The championship game was less than lovely for the Cardinal. They did not play up to the soaring standard they maintained in their previous NCAA games. In particular the smothering and athletic Tennessee press gave the Stanford guards fits. Some have wondered whether the manner in which the Cardinal lost portends struggles to come, that opponents may all press and squeeze the Card like freshly made orange juice. But not all teams are Tennessee. "We didn't have a little trouble (with that press); we had a lot of trouble. I'm really proud of our team. It's hard because 300 other teams wish they were in that game. We worked really hard to get there. There might have been some things that we could have done. As an example, lets say we bring in guys that are really athletic and we work against a press. But then we're risking Candice (Wiggins) or Jayne (Appel). Sometimes you might do things but there is a downside," explained VanDerveer. "At that point we were playing our third huge game in eight days and we're playing Tennessee. Maybe it was a bad thing that we beat Tennessee in December. Maybe they wrote that date on their shoes or something. We didn't play well. We missed lay-ups. It was an extremely physical game. It had not been that physical all through the tournament but in that particular game it was. You look out there at Tennessee and you see Candace Parker, who just won WNBA MVP; Shannon Bobbitt, who plays for [the LA Sparks]; Alexis Hornbuckle, who's playing (for the Detroit Shock); along with Nicky Anosikie (who starts for the Minnesota Lynx). Jayne was sick for that game. One of the carrots for our team throughout the whole tournament was, ‘Let's play another game!' Well guess what, there is not another game. We'd come over after every timeout and Ros (Gold-Onwude) would say, ‘Tara, we know. We have to take care of the ball.' It was just not our day that day. And credit Tennessee. They were extremely aggressive. They were extremely physical. But it was so affirming for us, just the fact that they're really good kids, they're really good students, they really cared about each other. You get in the locker room after the game and I ask if anyone has anything to say. Candice says, ‘This is the team I want to play on. I'm proud of playing with you. I wouldn't trade it for anything.' What could beat that?"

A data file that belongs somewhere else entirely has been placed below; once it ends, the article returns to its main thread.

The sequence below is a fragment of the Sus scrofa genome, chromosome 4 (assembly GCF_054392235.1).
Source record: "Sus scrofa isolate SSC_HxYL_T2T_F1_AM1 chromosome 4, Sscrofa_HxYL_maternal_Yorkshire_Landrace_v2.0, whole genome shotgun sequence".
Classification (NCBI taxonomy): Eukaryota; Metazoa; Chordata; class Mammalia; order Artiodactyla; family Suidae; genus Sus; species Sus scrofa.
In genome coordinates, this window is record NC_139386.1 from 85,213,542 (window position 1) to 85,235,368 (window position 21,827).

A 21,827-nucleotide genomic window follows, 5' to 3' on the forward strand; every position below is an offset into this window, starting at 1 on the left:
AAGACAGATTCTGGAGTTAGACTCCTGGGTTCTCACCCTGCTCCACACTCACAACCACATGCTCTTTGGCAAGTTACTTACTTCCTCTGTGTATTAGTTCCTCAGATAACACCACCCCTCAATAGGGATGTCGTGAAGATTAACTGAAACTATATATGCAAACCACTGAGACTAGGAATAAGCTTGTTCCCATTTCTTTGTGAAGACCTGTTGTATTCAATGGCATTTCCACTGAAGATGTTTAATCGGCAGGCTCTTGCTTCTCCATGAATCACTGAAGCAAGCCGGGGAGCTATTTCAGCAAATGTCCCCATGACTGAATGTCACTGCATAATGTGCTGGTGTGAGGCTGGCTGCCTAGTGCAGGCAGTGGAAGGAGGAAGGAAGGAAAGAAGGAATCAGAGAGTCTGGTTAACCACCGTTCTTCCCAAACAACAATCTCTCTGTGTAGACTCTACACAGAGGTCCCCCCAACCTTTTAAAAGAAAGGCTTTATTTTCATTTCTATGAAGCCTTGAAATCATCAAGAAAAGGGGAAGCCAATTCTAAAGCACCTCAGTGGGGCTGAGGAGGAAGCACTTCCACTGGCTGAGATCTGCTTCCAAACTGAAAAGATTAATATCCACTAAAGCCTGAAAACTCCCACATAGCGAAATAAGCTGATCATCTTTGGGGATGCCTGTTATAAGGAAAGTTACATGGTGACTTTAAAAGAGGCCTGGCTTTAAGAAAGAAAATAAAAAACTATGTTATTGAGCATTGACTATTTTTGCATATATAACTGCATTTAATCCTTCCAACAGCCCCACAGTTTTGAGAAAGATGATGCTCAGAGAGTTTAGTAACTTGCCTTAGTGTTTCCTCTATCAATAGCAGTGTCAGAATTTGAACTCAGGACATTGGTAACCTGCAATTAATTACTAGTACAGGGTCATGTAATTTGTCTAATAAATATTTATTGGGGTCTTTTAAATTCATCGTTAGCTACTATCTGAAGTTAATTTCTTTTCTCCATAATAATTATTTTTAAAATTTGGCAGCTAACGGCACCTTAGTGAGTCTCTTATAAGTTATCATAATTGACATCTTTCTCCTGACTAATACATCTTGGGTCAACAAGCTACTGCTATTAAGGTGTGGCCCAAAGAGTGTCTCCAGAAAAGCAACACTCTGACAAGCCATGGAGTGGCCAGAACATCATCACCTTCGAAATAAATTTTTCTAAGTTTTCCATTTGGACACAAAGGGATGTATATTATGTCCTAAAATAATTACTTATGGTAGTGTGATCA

"If you said to me last year at this time, ‘You are going to be 35-4 and be in the national championship game, take it or leave it,' I'd have taken it in a heartbeat. I think this year's challenge is to remember in the back of our minds what it felt like, how much fun it was and how hard we worked for it. We need to remember what went into making it so good – that it was hard work, that it was sacrifice and unselfishness, and that it was total team focus. And we had a phenomenal player come on. Candice improved so much. Even though she was a four-time All American, she improved from the beginning of the year when she fouled out at Utah and had a bad game there. But she really believed in herself and took the team with her. The leadership we had on our team was really huge. To learn from the good things that we did is key, but not to have any expectations. It's a zero-zero game. We're starting off from scratch. What I notice already though is the pace of things. People are playing at a faster pace. We just have to do it a different way. I'm hoping we have a bigger rotation. I'm hoping we are able to do some different things, whether it's a press, whether it's play more zone, or maybe we'll be a bigger team sometimes. We're going to be deeper as long as we keep people healthy. Keep the good things and realize we lost a great, great player. The challenge will be, ‘Hey was it Candice or was it Stanford?'"